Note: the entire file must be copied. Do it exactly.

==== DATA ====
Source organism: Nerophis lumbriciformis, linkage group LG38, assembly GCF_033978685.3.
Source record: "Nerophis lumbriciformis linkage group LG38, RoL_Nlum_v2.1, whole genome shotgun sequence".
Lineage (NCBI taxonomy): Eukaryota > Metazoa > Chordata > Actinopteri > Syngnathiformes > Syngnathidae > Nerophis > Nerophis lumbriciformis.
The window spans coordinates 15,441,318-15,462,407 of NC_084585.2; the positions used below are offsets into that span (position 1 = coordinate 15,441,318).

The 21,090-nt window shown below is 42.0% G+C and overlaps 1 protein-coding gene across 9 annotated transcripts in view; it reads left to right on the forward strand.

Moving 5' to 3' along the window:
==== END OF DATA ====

Source organism: Nerophis lumbriciformis, linkage group LG38, assembly GCF_033978685.3.
Source record: "Nerophis lumbriciformis linkage group LG38, RoL_Nlum_v2.1, whole genome shotgun sequence".
Lineage (NCBI taxonomy): Eukaryota > Metazoa > Chordata > Actinopteri > Syngnathiformes > Syngnathidae > Nerophis > Nerophis lumbriciformis.
The window spans coordinates 15,441,318-15,462,407 of NC_084585.2; the positions used below are offsets into that span (position 1 = coordinate 15,441,318).

The 21,090-nt window shown below is 42.0% G+C and overlaps 1 protein-coding gene across 9 annotated transcripts in view; it reads left to right on the forward strand.

Moving 5' to 3' along the window: